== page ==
by Eli Segall, Las Vegas Review-Journal, October 29, 2022
Las Vegas is known as a place to gamble, party and cut loose.
It also has a long history of blowing up buildings to clear space for new ones. And now, a pipeline of big demolitions is set to remake parts of the Strip and other pockets of Southern Nevada.
It’s too early to say whether the buildings will be torn down Vegas-style — setting off fireworks as onlookers cheer an implosion. But collectively, the current and planned teardowns are a reminder that property owners have often had no qualms about toppling old real estate to build something new in Southern Nevada, an ever-competitive, always-expanding market.
Most recently, Houston billionaire Tilman Fertitta received approvals this month for a 43-story hotel-casino at Las Vegas Boulevard and Harmon Avenue.
Clark County issued demolition permits the same day the County Commission approved Fertitta’s proposed high-rise. The 6-acre site is occupied by a restaurant building, souvenir shops and a shuttered motel property.
‘Celebrate blowing it up’
This summer, New York investment firm Gindi Capital also landed county approvals for a three-story retail complex on 9.5 acres just south of Fertitta’s spread. It would span more than 300,000 square feet and replace a cluster of existing properties, including the now-shuttered Hawaiian Marketplace.
Station Casinos parent Red Rock Resorts announced this summer that it would demolish Texas Station, Fiesta Rancho and Fiesta Henderson — all of which had been closed since the onset of the pandemic — and sell the sites. The locals-focused chain later unveiled plans to tear down the small Wild Wild West near the Strip and redevelop the site.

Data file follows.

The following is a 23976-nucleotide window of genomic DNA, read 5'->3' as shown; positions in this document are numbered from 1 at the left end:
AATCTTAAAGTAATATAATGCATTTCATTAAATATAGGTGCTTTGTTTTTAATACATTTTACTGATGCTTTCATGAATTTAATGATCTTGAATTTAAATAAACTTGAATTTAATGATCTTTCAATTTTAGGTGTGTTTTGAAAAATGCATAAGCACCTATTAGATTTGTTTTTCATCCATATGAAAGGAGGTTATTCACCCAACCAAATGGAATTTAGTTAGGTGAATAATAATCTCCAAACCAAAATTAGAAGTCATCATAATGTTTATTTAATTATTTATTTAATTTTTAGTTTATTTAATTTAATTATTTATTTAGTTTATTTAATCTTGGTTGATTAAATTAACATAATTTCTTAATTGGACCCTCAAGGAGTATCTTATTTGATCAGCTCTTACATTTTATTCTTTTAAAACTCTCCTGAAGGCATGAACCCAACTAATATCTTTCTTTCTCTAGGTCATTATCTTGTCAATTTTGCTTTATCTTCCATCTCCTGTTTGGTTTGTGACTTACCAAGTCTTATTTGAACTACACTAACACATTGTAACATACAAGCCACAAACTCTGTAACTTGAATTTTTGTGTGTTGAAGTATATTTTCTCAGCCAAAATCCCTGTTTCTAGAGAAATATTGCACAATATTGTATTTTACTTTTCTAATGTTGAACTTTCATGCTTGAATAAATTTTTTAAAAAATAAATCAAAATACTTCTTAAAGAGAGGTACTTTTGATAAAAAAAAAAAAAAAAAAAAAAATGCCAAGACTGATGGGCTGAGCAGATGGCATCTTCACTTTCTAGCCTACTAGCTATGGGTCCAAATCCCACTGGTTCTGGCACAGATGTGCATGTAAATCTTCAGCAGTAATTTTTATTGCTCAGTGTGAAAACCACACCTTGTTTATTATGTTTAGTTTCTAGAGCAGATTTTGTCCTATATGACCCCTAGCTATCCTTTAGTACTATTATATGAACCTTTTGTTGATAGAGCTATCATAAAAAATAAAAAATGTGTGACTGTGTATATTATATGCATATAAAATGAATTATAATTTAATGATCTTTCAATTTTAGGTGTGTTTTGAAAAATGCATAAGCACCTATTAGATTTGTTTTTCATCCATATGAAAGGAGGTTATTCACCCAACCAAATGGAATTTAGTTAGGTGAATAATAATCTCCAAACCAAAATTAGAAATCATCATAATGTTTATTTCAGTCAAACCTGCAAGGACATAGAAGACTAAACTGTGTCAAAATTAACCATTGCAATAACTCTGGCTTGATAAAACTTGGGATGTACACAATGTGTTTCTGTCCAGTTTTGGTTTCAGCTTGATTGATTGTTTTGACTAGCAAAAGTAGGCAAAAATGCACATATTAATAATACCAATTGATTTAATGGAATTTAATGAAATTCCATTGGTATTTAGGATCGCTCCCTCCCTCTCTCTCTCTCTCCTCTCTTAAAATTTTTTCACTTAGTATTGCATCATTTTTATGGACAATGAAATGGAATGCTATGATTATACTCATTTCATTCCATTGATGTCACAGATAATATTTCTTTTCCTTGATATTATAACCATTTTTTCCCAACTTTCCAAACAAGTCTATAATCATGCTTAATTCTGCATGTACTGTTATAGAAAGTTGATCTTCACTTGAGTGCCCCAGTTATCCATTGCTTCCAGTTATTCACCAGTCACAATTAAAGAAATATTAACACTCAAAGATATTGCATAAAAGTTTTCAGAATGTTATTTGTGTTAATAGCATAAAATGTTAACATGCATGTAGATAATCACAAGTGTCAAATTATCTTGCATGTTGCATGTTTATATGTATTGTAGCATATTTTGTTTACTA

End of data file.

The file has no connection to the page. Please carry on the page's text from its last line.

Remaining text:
Reno real estate firm Tolles Development Co. secured approvals in February for a nearly 2 million-square-foot industrial park in Jean — a project that would flatten a shuttered hotel-casino in the remote outpost some 25 miles south of the Strip.
Tolles partner Cory Hunt previously told the Review-Journal that the Terrible’s hotel-casino, which occupies a portion of the property acquired by Tolles, would be torn down a couple of years into the development. He also said the developers would love for a motion-picture crew to come “help us celebrate blowing it up.”
“If we do implode it, we’ll do it up Vegas style,” he said.
Michael Green, associate professor of history at UNLV, told me this week that Las Vegas is better at historic preservation than it used to be. He pointed to the Neon Museum, whose visitors’ center is inside the 1960s-era, shell-shaped La Concha Motel lobby.
Green said as someone who grew up in Las Vegas, it’s been tough for him “to see the classic places go down,” adding his dad was a casino dealer who worked at hotels that were imploded.
But older hotels may have had asbestos or weren’t built with future expansion in mind and may not have been able to compete, he noted.
“Things are going to have to change, like it or not, and sometimes we don’t like it,” Green said.
Las Vegas had a series of casino implosions in the 1990s and 2000s as developers set out to pack the Strip with new megaresorts. Over the course of almost 15 years, America’s gambling capital bid explosive farewells to hotels including the Dunes, Sands, Desert Inn, Stardust and New Frontier.
Eventually, the economy imploded, and construction largely ground to a halt in Southern Nevada. But as the real estate market rebounded, other buildings faced an explosive ending.
One was a never-finished condo tower in the southwest Las Vegas Valley. A crowd of onlookers showed up to watch the Sunday morning spectacle in February 2015, and bloody mary cocktails and mimosas were offered to guests a safe distance from the blast site.
Last month, Station started demolishing Texas Station and Fiesta Henderson without fanfare. But if other owners opt for an implosion party, get ready for a very Vegas event.